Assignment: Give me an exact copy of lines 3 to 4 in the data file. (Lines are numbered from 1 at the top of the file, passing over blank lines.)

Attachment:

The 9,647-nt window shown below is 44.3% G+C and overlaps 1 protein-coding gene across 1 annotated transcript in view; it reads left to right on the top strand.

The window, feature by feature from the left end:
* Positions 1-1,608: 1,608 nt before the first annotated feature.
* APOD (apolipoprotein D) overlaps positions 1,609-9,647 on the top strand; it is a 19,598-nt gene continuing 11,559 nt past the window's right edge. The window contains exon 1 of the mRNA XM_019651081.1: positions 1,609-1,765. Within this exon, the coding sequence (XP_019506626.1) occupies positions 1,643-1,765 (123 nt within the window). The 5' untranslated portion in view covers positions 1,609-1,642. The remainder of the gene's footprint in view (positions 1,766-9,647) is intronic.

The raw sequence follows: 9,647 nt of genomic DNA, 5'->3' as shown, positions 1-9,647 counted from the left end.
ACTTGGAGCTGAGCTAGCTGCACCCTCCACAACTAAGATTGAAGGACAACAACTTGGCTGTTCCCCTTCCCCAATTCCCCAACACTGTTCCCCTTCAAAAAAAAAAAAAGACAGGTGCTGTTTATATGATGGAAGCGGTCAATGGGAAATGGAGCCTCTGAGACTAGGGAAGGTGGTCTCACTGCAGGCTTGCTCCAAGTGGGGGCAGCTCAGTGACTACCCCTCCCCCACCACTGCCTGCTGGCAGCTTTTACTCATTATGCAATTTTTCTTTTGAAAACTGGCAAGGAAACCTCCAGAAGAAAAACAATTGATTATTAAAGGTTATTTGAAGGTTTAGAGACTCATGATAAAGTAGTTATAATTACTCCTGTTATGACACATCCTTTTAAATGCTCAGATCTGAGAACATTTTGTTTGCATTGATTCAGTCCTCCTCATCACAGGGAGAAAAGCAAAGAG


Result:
* Positions 1-1,608: 1,608 nt before the first annotated feature.
* APOD (apolipoprotein D) overlaps positions 1,609-9,647 on the top strand; it is a 19,598-nt gene continuing 11,559 nt past the window's right edge. The window contains exon 1 of the mRNA XM_019651081.1: positions 1,609-1,765. Within this exon, the coding sequence (XP_019506626.1) occupies positions 1,643-1,765 (123 nt within the window). The 5' untranslated portion in view covers positions 1,609-1,642. The remainder of the gene's footprint in view (positions 1,766-9,647) is intronic.